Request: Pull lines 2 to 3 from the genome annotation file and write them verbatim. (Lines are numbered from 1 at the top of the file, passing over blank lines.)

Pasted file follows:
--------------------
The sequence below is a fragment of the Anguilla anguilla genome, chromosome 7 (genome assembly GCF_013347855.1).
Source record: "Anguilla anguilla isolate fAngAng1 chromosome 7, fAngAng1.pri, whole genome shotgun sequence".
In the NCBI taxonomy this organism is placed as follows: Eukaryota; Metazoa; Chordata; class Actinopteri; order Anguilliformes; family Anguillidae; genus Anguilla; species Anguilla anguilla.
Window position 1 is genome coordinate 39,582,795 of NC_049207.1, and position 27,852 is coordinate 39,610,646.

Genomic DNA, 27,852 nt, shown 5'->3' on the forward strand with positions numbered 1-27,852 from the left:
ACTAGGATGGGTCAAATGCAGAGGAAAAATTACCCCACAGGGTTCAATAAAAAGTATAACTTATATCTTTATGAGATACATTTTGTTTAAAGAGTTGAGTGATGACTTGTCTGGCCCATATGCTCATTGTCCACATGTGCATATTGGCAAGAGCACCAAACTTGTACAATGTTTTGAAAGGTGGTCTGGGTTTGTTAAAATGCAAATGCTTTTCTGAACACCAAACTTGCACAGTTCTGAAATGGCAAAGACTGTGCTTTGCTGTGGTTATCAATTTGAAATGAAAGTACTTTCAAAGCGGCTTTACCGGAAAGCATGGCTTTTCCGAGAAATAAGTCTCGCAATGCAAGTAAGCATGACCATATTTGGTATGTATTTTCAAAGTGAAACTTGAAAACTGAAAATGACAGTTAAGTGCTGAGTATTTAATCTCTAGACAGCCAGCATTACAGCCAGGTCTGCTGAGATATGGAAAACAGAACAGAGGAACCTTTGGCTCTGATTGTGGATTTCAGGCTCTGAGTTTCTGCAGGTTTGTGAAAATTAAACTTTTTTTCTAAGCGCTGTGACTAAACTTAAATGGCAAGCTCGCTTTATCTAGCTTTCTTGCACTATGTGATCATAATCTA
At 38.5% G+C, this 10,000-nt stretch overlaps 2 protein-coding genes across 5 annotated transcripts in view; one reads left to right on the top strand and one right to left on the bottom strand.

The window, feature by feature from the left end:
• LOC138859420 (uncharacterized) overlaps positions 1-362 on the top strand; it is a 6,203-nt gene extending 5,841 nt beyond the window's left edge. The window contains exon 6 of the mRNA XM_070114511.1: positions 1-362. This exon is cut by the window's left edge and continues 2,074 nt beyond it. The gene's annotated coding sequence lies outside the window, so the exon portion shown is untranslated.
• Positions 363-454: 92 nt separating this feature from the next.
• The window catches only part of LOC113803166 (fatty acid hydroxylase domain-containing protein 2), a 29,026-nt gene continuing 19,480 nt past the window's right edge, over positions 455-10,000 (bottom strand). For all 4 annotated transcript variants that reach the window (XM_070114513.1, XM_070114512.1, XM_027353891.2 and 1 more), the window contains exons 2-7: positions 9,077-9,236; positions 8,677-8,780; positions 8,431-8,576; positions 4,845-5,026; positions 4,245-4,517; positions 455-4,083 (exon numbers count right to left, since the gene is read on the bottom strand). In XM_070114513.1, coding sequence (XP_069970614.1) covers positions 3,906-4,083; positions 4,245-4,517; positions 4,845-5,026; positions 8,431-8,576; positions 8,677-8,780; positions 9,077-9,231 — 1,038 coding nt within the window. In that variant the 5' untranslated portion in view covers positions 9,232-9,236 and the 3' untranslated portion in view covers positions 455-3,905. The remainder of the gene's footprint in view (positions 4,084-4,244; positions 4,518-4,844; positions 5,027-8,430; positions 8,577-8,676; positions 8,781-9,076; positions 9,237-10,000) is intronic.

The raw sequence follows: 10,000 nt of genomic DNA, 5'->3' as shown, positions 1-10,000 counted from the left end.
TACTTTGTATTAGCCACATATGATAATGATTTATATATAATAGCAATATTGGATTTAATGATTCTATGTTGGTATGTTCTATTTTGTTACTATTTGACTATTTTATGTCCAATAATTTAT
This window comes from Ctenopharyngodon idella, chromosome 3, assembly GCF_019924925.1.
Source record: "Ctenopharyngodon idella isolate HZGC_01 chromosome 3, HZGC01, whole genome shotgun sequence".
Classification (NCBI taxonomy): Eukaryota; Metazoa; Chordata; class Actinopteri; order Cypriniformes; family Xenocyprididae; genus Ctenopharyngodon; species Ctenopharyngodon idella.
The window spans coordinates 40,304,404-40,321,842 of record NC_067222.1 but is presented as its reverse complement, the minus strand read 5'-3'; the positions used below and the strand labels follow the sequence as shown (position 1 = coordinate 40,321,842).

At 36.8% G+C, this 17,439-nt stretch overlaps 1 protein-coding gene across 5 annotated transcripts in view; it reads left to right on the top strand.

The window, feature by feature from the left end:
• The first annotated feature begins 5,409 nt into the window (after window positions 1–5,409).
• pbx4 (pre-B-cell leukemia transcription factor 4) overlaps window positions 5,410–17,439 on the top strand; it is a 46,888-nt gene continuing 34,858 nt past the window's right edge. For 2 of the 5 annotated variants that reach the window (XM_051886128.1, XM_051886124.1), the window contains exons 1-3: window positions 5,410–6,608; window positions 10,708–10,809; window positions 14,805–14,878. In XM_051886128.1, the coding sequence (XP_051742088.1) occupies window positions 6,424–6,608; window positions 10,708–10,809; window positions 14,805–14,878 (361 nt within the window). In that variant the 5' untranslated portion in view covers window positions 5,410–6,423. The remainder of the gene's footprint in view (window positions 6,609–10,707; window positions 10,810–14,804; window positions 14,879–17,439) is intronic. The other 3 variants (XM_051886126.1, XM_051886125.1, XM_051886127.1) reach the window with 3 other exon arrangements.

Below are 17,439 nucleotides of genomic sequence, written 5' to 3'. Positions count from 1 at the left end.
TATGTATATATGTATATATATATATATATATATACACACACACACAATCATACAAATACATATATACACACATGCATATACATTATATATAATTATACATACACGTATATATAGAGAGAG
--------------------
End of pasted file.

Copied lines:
Source record: "Anguilla anguilla isolate fAngAng1 chromosome 7, fAngAng1.pri, whole genome shotgun sequence".
In the NCBI taxonomy this organism is placed as follows: Eukaryota; Metazoa; Chordata; class Actinopteri; order Anguilliformes; family Anguillidae; genus Anguilla; species Anguilla anguilla.